Two studies, both concerning Asian Americans, found evidence of a causal connection between discrimination and depreciated health. The first study examined experiences with discrimination amongst Korean immigrants to the United States and measured those findings against the mental health quality of the subjects. "Researchers found that both overt and subtle discrimination seemed to influence participants' mental health. Overt discrimination was associated with the erosion of positive mood, while subtle racism was associated with symptoms of depression, possibly because more subtle forms of discrimination create 'ambiguities in terms of social identity.'" A second study looked at the impact of discrimination on chronic illness. They observed associations between discrimination and various respiratory, cardiovascular and pain-causing conditions, concluding:"that the everyday perceived discrimination minorities experience could cause stress that can lead to chronic illnesses."
Studies like these have a lot of interesting implications. They illustrate the extent to which cumulative disadvantages still track to characteristics like race not simply because of class conditions, as some materially inclined post-racists may conjuncture. but as a tangible result of discrimination that is currently happening. They also raise a tough moral dilemma for proponents of a health system like the one in the status quo (though I will admit now they do not go far enough to establish the moral necessity of a completely socialized health system).
If we take up the meritocratic position held by many (though certainly not all) opponents of socialized medicine which states that people's capacity to afford health care should, and more or less does, track to decisions about work, education and life-path that people have freely made themselves the status quo would be easier to accept. As one anonymous interlocutor put it in an online forum, claims that the 40 million or so uninsured Americans represent a failure of distributive justice suffer from "a lack of true knowledge as to why those "40 million" are uninsured (here's a hint - a significant number choose to be that way for a variety of reasons beyond "I can't afford insurance") and we start getting down to the real issues at hand." Following this argument to it's conclusion, the quality and cost of a person's health care, and indeed whether a person has any at all, is just if it indexes to that persons choice. So if I choose to remain unemployed or to become obese then I deserve whatever hardships come my way in the market-based health system. Bracketing the (numerous) complications that employment, obesity and the like raise in terms of cumulative disadvantage, we will take that idealized, rationalist approach and put to it the question of race.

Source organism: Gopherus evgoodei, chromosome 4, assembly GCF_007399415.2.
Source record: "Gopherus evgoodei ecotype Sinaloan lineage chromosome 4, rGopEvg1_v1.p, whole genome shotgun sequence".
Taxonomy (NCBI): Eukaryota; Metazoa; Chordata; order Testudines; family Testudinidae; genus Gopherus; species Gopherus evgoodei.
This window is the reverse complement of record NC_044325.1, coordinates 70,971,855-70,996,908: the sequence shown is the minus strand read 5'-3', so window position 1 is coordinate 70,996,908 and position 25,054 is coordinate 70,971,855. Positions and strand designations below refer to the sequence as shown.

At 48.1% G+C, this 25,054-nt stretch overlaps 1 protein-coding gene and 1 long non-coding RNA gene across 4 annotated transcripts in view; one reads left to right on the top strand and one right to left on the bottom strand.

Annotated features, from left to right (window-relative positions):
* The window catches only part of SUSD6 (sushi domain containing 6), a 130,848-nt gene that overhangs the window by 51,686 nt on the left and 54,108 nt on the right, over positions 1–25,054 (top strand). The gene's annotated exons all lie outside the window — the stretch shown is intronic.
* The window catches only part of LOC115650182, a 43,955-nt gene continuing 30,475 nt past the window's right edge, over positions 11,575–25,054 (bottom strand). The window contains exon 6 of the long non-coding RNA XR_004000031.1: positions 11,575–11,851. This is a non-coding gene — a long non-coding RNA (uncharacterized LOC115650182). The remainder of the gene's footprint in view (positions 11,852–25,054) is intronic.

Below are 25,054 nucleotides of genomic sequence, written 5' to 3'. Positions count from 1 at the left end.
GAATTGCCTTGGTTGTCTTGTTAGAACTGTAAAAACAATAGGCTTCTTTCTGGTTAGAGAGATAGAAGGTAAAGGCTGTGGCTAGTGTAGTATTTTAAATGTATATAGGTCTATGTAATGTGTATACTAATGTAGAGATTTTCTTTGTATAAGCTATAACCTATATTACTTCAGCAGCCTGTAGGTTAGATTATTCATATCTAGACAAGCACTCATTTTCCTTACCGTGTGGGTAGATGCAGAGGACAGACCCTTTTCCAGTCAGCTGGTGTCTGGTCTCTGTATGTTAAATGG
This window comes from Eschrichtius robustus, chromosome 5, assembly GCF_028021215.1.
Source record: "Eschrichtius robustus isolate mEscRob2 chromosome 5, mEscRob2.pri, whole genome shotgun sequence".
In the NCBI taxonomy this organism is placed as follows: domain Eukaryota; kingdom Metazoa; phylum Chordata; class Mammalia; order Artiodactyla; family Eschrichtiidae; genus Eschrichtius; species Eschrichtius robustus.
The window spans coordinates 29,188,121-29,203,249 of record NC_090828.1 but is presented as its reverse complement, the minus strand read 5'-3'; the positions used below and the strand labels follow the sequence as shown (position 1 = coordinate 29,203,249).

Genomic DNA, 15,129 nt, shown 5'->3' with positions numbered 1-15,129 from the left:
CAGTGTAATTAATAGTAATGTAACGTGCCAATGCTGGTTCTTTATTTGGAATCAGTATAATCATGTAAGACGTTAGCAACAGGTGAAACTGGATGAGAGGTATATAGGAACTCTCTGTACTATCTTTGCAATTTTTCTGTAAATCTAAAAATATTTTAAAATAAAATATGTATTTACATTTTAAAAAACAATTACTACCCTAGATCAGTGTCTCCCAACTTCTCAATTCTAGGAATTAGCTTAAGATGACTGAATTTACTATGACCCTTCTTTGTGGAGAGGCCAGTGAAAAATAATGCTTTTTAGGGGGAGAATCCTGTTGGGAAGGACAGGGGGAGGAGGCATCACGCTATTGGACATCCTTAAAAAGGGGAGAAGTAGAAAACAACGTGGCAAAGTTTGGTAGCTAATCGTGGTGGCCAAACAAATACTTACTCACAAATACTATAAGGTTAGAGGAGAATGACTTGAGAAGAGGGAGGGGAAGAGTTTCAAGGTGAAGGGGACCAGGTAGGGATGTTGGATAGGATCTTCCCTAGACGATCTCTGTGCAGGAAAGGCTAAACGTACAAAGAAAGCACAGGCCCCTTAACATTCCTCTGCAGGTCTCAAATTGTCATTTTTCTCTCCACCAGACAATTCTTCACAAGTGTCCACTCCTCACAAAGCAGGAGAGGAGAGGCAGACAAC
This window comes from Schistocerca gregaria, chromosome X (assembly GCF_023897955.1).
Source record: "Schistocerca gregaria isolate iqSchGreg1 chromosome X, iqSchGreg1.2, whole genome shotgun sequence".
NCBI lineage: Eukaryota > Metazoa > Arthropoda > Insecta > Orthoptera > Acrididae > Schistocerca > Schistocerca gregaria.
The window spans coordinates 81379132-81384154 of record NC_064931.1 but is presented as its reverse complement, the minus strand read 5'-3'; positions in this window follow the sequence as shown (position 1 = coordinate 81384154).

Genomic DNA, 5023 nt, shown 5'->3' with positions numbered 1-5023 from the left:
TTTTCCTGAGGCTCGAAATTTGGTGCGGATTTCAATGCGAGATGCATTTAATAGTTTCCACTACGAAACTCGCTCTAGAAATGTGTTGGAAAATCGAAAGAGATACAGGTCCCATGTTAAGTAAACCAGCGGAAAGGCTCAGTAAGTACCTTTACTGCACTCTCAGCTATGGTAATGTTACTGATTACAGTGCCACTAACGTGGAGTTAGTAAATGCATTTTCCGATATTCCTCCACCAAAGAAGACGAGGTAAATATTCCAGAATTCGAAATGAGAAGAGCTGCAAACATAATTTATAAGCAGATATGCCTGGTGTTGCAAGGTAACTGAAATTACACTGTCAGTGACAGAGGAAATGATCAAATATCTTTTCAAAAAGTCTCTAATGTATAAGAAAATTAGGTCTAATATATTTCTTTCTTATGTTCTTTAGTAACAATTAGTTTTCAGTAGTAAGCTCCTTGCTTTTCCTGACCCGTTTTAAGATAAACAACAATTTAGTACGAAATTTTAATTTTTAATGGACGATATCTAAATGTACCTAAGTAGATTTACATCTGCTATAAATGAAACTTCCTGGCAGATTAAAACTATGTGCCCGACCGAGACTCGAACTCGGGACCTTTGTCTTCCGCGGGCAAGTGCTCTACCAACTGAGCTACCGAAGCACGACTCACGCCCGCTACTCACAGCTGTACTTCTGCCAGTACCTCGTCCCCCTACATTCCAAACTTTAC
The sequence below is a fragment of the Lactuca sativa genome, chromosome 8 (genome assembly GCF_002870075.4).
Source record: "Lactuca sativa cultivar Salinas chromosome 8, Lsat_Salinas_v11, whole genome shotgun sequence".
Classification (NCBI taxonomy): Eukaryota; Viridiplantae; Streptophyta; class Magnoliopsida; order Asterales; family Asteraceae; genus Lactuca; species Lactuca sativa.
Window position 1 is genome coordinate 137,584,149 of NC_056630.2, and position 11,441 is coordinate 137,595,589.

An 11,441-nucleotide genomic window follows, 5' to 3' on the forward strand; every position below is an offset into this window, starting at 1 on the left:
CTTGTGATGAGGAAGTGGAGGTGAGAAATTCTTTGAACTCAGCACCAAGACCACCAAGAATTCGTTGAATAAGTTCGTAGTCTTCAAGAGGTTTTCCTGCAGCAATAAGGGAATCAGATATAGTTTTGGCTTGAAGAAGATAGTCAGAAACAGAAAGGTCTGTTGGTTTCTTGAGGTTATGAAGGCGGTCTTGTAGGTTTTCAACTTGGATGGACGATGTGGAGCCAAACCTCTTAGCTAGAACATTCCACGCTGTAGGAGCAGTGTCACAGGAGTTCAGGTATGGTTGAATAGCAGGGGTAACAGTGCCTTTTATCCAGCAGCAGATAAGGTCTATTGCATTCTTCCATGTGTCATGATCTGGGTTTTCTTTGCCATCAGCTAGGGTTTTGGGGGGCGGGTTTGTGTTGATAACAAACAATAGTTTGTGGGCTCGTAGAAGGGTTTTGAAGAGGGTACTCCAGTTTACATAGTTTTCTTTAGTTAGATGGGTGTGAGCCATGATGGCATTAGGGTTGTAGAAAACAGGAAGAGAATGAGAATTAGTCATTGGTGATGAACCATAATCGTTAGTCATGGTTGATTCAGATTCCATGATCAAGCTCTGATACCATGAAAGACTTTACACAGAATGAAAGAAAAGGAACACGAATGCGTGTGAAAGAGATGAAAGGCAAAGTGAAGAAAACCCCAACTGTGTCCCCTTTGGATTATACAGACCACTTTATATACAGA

A Korean American who either (1) suffered from a mental health disorder as a result of discrimination or (2) suffered from a chronic illness as a result of stress caused by discrimination would face considerable difficulty in paying for health care. At best, our hypothetical Korean would pay much higher premiums and/or deductible and face still higher expenses in treatment. At worst, she or he might be totally unable to find a provider, as many people with chronic and mental illnesses are.
Now, in this person's case there is absolutely no sense in which she or he could be said to have "earned" discrimination, even indirectly by putting oneself in a risky position. Yet she or he may well be priced out of insurance simply as a result of a prejudiced society. Why should our Korean have to face inordinately high costs of health care - or worse, go without any - simply because living as a Korean in a racist white society is difficult?
The moral dilemma illustrated by these studies, put simply, is that there are systematic inequalities in the allocation of health burdens in our society, which impose costs on the people burdened with them that are, as Rawls would have said, arbitrary from a moral point of view. Yet we ask that those people face the costs with whatever resources they can cobble together (forgetting for now that their capacity to do so will be inhibited by their health conditions ). Why shouldn't all members of a society marked by inequality that is arbitrary (morally) and systematic (distributively) have some obligation to contribute to offset those disadvantages?